Step 2: Build the Process
Next, you need to create a project approval process.
This does not need to be time-consuming and bureaucratic – and will be better if it is not. The process should cover things like:
- Who can suggest a project
- How they are going to suggest it, for example on a new project initiation form, via an intranet page or portal, or through an enterprise project management software system
- What executive management sponsorship needs to be in place before a project can be approved
- What types of project require a business case, and what the process is for writing one (provide a template, it will make this step much faster)
- Who gets to make the decision on whether the project should be taken forward or not
- How new projects will be considered in relation to existing projects and what the prioritization approach will look like.
Documenting the process for getting new projects approved will help ensure that everyone knows what is expected of them. Once the process is written, and you have support for it, you can then move to set up your project approval committee and put in place the steps required to ensure new work goes through a robust assessment before business resources start working on it.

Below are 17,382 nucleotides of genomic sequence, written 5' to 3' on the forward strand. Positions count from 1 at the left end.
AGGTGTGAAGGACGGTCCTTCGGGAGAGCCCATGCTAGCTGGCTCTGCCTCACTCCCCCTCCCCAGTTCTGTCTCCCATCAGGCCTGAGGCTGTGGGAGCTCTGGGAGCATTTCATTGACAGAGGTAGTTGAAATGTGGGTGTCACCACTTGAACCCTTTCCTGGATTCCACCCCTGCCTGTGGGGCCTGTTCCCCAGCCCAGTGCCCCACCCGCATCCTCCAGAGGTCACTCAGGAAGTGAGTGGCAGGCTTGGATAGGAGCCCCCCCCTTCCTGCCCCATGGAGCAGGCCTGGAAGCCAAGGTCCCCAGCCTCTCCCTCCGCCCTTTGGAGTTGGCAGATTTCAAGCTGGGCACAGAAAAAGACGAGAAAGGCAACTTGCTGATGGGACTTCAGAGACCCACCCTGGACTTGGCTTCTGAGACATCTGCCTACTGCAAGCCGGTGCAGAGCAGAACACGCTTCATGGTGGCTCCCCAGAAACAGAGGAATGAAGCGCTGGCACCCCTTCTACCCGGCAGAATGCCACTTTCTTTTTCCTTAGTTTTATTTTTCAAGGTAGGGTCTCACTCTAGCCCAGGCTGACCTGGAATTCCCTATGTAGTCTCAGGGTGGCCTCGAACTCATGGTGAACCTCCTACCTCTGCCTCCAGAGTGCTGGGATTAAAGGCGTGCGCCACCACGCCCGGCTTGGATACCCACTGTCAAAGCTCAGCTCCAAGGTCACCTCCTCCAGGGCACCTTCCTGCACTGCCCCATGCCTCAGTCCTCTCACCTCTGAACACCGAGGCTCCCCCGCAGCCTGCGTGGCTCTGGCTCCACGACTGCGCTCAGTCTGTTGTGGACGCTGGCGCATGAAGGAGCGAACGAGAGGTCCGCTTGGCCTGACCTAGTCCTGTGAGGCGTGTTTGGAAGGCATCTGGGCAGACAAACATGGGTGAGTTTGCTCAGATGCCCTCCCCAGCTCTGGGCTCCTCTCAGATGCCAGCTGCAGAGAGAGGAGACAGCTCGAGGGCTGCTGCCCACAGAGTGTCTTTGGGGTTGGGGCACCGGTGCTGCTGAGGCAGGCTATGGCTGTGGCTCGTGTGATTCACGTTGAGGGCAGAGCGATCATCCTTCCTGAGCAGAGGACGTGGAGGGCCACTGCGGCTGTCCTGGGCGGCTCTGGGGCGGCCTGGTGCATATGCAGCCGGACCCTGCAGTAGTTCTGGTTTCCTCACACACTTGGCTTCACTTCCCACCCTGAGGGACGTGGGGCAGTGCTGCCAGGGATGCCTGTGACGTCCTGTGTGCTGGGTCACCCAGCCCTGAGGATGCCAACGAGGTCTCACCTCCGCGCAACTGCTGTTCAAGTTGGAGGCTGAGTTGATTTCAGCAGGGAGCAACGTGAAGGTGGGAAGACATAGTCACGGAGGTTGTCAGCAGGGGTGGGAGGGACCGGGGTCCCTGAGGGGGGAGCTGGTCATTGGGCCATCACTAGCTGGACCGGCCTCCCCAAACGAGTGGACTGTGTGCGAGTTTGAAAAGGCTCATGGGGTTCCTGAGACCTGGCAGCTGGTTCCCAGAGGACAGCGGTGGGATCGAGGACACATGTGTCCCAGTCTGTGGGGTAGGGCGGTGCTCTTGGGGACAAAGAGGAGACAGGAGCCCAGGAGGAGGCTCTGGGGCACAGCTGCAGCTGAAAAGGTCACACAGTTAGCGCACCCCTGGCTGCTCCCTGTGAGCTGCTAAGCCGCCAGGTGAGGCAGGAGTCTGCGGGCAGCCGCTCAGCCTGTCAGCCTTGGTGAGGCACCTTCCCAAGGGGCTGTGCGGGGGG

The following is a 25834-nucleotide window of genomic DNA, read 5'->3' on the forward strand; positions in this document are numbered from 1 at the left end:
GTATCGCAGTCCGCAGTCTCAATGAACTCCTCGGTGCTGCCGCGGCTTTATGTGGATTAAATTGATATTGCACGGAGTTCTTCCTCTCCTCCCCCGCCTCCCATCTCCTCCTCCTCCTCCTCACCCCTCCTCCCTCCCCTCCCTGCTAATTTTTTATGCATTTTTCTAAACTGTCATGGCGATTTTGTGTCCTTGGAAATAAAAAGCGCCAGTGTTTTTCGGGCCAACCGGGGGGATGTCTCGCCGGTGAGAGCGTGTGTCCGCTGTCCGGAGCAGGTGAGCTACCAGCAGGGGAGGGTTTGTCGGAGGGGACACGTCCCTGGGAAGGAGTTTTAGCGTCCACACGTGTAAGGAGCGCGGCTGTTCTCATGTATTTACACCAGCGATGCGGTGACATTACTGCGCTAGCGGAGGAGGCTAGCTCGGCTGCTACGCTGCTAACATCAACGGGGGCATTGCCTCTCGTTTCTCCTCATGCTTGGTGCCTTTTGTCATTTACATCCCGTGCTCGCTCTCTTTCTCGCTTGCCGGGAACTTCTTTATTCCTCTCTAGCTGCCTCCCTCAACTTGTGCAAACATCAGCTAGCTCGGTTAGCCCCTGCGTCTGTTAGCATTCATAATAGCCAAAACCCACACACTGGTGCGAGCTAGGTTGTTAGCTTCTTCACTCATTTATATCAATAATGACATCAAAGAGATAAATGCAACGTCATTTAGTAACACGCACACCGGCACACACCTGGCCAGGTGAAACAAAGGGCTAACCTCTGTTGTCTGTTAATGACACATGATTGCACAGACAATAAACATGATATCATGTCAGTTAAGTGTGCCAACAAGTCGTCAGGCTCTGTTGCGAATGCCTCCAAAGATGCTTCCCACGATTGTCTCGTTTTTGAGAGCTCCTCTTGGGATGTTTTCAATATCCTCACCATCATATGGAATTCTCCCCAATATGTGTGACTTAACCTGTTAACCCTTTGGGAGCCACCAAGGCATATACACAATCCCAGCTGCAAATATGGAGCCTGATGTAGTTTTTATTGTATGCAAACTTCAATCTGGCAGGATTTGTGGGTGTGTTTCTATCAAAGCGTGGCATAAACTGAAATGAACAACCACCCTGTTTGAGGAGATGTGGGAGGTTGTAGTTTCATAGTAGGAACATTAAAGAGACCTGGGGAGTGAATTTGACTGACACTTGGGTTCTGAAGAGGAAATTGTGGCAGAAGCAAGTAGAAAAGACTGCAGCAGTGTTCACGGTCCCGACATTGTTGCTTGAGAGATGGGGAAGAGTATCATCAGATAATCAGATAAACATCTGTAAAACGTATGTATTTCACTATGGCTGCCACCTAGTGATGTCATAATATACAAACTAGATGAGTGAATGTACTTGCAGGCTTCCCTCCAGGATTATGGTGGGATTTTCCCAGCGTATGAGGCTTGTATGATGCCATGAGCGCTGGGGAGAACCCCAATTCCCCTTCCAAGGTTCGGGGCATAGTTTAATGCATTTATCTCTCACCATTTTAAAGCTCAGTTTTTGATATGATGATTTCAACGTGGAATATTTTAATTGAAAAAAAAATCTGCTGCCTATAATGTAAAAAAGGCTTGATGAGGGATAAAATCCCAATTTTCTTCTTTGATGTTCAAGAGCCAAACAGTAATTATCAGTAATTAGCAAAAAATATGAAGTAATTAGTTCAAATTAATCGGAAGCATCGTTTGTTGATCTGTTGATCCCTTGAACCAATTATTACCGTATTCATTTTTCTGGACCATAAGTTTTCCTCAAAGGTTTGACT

Step 3: Mature Project Initiation
Once you have been operating a project initiation process for some time, and have it embedded in the way the organization starts new work, we would expect to see something like the following:
- Projects are initiated only if they align to the strategic objectives of the company.
- Projects demonstrate clear benefits at the point of being initiated or in their business cases.
- A single point of entry for all new projects and a consolidated list of all pipeline and ‘in flight’ work.
- Projects being put on hold or even cancelled if higher priority work comes along.
- Project sponsors supporting each project, right from the beginning.
Getting to this step might seem like a lot of work, but once you have it in hand, and have management support, you will find that you can make progress quickly. Now you can start projects right!